Tips related to Reading comprehension in CAT exam:-


Why Speed Reading Does Not Work, and in
Fact is not Needed-

There are a lot of books and trainers around who talk about speed reading, promising inexperienced readers a never
before and almost magical jump in their reading abilities.
However, in our experience of training thousands of students, we have seen the futility of speed reading techniques. The fact that the ‘magic’ wears off the moment
you try to read anything outside the provided exercises has been a constant in our years of experience of having trained
students. In fact, the moment a ‘speed reading trained student is confronted with something remotely heavy, the speed reading techniques stop working.
The basic reason why these reading techniques do not work under the examination reading conditions is that these
techniques are designed for sparse and easy reading materials. (Speed reading is typically defined for ordinary, non technical matter). On the contrary, the passages and
extracts used in the CAT, XLRI and other top management entrance exams are dense in terms of their content. They contain too much information and any attempt at skimming and scanning (which are recommended speed reading techniques) result in a loss of comprehension Sometimes, missing on a crucial sentence might just end up making you lose your connection with the author totally.
Furthermore, at what speed (in words per minute) do you think you need to read in order to do well in the RC section? Take a guess… 400, 500, 700, or even more???.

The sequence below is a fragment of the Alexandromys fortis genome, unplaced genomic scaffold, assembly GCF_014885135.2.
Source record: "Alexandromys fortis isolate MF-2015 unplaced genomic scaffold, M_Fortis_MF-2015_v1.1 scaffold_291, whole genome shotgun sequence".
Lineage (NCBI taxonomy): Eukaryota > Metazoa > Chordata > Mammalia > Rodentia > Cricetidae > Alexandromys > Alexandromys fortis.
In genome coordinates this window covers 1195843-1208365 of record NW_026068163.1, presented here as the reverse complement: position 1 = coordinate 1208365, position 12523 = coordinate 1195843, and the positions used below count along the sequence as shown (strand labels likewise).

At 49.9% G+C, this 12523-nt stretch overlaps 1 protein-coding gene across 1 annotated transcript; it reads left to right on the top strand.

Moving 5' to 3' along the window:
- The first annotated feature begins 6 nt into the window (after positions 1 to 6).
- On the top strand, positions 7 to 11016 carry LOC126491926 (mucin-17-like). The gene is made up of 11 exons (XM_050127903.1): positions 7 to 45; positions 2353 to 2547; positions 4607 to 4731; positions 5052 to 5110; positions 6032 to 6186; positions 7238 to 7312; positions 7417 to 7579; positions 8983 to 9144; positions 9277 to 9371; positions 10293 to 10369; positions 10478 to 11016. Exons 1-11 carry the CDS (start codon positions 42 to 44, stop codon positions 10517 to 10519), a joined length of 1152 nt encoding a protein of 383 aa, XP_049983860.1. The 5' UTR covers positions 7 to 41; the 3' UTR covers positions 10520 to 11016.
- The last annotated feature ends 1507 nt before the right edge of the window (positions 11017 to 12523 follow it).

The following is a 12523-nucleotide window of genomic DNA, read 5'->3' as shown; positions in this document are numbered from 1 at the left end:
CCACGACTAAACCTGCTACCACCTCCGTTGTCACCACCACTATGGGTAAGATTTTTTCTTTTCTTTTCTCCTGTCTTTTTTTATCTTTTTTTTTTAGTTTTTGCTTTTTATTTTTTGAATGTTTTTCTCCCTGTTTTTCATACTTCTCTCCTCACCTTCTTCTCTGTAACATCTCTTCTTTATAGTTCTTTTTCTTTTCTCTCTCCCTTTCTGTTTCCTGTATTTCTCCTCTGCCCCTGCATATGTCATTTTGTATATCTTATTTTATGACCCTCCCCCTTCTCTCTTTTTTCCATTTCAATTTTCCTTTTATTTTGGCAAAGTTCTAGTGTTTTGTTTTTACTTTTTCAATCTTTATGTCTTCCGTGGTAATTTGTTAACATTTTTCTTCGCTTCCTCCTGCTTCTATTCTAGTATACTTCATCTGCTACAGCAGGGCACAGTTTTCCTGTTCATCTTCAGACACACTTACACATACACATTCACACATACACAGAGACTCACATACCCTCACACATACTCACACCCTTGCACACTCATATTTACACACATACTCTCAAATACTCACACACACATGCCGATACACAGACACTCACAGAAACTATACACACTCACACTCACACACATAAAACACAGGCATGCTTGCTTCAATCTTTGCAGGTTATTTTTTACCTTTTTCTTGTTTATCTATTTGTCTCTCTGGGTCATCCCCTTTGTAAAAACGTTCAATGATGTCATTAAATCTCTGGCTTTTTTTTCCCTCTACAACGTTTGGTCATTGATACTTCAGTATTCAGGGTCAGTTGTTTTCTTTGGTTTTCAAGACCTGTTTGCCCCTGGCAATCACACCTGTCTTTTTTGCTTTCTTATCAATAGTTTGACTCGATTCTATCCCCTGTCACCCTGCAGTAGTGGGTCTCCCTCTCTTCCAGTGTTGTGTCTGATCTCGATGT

Incidentally, these are the kinds of reading speeds that speed reading books promise you that they will help you achieve.
Now consider this fact. A typical CAT passage is anywhere between 800 to 1200 words. The questions further form approximately 300 to 500 words. This means
that in order to read a passage and solve the questions, all you need to do is read and completely understand anywhere
between 1100 to 1700 words. CAT 2005 had 3 passages
constituting 20 marks in all, and students had approximately
20 to 22 minutes to solve the same. A total of 3073 words
translates to a ridiculous reading speed requirement of
139.68 words per minute if you want to solve all the three
passages. If you add the fact that most successful CAT
aspirants solved only two out of the three passages, the
statistic becomes even more ridiculous—especially in the
light of the tall claims of 600 to 800 words per minute that
these speed reading trainers and books claim that they can
help a student achieve. Looking at it from another angle-
if someone was able to achieve these reading speeds he/she
should have been able to complete the 20 marks in the RC section in CAT in about 5 minutes flat!!